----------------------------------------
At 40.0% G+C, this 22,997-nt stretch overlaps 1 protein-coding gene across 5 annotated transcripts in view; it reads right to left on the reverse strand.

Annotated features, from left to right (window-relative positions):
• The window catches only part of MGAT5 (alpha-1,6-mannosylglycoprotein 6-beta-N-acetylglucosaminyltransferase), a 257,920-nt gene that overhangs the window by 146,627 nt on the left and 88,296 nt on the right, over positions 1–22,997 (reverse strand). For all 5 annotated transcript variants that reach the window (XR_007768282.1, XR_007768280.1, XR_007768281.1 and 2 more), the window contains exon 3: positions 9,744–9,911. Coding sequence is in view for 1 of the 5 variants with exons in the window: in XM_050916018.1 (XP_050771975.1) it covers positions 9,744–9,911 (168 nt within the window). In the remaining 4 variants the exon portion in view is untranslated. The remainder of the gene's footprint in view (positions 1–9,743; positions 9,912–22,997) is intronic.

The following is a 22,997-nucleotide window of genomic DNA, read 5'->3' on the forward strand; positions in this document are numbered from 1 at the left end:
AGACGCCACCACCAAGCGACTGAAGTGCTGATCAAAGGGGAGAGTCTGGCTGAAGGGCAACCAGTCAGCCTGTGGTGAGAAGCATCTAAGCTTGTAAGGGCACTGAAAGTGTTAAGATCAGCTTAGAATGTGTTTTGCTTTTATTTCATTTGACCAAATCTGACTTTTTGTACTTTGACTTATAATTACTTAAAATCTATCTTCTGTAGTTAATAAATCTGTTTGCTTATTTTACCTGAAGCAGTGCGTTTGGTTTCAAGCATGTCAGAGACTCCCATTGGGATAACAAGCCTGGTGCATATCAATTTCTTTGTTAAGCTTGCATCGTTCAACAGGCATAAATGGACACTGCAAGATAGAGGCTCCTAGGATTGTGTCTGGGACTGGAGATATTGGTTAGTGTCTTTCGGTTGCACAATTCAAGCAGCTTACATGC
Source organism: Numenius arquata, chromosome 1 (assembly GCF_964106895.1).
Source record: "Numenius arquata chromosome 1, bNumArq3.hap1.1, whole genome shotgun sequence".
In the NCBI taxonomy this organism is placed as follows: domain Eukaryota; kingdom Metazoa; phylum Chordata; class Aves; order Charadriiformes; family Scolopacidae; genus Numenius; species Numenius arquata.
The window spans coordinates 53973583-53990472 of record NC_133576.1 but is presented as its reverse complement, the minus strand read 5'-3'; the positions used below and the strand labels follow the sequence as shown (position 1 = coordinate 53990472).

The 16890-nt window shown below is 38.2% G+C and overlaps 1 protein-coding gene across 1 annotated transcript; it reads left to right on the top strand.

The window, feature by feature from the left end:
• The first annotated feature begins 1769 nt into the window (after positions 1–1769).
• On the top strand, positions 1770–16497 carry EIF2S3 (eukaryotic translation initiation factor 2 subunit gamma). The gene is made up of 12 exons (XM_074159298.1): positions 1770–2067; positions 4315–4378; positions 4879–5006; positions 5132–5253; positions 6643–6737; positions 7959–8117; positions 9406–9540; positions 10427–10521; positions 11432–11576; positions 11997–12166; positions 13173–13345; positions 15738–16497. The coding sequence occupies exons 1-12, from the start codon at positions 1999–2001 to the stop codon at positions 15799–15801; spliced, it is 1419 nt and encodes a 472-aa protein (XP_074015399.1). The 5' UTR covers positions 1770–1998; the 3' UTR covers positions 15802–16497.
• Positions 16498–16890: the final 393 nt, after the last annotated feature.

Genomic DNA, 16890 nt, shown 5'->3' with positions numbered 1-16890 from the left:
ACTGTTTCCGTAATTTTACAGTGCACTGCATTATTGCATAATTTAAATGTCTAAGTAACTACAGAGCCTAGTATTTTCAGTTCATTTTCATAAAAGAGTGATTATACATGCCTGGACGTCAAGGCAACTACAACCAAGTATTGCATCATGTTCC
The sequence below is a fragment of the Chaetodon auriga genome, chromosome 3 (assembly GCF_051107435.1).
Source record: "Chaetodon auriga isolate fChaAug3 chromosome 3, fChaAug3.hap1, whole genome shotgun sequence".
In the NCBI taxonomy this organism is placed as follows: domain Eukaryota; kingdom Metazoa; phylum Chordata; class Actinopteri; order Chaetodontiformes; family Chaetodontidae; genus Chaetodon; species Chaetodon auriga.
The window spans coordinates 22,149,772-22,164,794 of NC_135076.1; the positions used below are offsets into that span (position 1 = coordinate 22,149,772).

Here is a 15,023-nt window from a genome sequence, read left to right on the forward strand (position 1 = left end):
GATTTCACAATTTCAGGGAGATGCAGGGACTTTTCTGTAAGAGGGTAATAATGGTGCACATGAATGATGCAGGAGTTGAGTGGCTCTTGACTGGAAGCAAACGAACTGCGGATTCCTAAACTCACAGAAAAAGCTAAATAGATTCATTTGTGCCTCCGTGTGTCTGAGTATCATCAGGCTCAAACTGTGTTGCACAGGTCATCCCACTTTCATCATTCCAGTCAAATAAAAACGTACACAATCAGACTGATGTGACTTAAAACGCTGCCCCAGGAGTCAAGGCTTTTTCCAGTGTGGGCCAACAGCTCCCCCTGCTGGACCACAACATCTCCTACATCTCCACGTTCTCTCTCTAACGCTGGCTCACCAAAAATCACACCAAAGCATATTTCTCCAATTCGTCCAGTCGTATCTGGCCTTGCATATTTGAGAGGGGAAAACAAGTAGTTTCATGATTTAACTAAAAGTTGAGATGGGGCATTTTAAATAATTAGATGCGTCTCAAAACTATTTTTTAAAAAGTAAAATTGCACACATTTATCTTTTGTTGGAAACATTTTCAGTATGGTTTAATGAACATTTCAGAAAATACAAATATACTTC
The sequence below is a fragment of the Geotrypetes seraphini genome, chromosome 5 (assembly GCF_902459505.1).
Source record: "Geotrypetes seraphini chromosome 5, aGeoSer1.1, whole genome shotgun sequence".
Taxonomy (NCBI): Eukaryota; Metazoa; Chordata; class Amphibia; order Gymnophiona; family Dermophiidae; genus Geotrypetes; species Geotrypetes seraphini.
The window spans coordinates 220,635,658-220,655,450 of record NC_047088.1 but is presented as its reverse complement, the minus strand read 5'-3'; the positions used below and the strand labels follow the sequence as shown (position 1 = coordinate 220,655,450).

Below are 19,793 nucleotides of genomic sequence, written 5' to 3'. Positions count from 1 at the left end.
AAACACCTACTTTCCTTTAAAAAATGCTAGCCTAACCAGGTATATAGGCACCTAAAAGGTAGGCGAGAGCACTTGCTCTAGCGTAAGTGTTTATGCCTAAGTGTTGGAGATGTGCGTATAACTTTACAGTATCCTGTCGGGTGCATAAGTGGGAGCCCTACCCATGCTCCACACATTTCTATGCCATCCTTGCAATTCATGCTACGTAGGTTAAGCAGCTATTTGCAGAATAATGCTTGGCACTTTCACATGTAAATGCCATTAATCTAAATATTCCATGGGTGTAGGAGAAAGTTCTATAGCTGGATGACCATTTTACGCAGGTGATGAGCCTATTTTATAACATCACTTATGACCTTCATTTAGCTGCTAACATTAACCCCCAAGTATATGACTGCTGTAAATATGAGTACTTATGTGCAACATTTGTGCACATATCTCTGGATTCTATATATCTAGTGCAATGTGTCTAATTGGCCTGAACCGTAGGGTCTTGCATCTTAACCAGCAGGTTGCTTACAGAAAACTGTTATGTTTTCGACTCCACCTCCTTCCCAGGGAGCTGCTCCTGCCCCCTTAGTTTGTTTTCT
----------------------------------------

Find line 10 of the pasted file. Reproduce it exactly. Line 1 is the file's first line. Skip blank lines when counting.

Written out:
The 16890-nt window shown below is 38.2% G+C and overlaps 1 protein-coding gene across 1 annotated transcript; it reads left to right on the top strand.